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    National Adjunct Walkout Day (and Why It Matters to You)

    Today, February 25, is National Adjunct Walkout Day. The majority of college teachers in America today are not full-time instructors with salaries, benefits, or job security, but allegedly "part time" adjunct faculty members paid a few thousand dollars per course. Today, across our country, those adjunct faculty members will be walking out of their classes and holding events to raise awareness.

    I support them, and so should you. It is in everyone's best interest.
    I have written before that placing so much of colleges' teaching load on adjuncts damages students' education. It makes teachers overly dependent on student evaluations, so that nationwide standards inevitably get lowered. It keeps courses from working together in an effective sequence, because the teachers of each class are cut off from the rest of the program. And it leads to gross overwork, which burns adjuncts out, spreads their labor too thin, and demands less and less attention to each student. Most adjunct professors are gifted teachers. We throw their gifts away. The abusive work conditions they face damage the education students get. Working harder won't fix that. Overwork is part of the problem.

    And this is a systematic problem. It's not one or two colleges doing this, and one or two colleges can't stop doing it on their own. Adjunctification, the move to a majority-adjunct teaching force, has become systematic, and the decision-makers don't feel that they can afford to stop relying on it. If they did, their budgets would fall apart, and competing schools would gain advantages over them. This problem can only be stopped by pressure nationwide. The people who run universities believe that they can't afford to stop using adjuncts. They have to reach the point where they can't afford NOT to stop, where the price of adjunctification becomes too high. And that pressure can't just be applied to one or two schools. It has to be system-wide.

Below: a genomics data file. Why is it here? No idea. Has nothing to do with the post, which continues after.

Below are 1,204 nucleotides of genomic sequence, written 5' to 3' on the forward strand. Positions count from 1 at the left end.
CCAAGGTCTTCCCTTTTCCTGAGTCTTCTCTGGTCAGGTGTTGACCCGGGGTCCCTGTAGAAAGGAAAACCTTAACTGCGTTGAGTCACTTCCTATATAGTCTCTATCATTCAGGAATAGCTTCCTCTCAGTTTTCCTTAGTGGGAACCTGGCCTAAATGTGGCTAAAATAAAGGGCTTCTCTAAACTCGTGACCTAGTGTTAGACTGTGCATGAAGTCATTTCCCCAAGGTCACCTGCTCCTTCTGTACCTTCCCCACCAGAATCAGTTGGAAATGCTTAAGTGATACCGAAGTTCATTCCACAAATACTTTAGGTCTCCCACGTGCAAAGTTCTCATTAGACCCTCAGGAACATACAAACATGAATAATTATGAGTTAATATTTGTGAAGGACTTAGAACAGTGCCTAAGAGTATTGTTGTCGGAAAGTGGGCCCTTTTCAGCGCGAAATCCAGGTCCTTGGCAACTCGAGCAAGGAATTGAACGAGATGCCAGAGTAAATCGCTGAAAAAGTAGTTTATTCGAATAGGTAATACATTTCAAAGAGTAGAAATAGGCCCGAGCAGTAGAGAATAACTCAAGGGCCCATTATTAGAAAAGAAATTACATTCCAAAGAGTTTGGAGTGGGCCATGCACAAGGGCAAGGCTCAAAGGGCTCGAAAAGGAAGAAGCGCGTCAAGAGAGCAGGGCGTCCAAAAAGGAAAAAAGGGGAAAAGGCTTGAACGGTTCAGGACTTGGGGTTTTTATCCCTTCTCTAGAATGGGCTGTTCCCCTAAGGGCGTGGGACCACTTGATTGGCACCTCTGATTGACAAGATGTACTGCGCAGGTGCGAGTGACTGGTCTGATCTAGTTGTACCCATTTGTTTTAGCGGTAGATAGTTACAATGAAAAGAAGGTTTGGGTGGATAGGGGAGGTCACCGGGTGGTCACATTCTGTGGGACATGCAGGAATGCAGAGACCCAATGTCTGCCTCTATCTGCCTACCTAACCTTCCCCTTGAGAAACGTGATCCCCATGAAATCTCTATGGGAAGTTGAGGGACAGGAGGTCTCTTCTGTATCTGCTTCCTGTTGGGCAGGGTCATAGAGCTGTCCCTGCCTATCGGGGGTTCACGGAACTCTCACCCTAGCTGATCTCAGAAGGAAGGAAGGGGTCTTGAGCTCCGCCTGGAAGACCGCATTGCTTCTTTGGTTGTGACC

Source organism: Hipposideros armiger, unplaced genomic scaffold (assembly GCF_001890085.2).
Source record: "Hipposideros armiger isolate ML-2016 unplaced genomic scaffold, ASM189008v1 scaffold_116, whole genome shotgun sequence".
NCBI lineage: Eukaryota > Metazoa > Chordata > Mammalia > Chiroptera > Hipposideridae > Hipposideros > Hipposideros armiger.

This should matter to you if you're a student. Adjunctification, the switch to a majority-adjunct teaching force, is a way for colleges to spend your tuition on things other than your education. It matters if you're the parent of a student. It matters if you're one of the shrinking number of full-time tenure-unit faculty; the reliance on adjuncts also means fewer full-time professors. They too get overworked (because a smaller number have to share the work that adjuncts aren't allowed to do), and they too have their teaching effectiveness undermined. If all of the basic intro classes are taught by overworked teachers without the time or resources to be thorough, the students aren't going to come into more advanced classes with a thorough grasp of the basics. And then those advanced courses aren't what they should be, either. It's that simple. 

    And it matters to you if you live in America. The burden on America's adjunct professors damages our entire system of higher education. And a shakily-educated populace is not good for us: not economically, not globally, and not in terms of protecting our democracy. It makes us less prepared as workers, less competitive in international trade, and less informed as citizens. What's bad for adjunct teachers is bad for all teachers, for all students, and for all Americans. Please support National Adjunct Walkout Day.


    It matters to me because I was one of those adjuncts for several years Doc.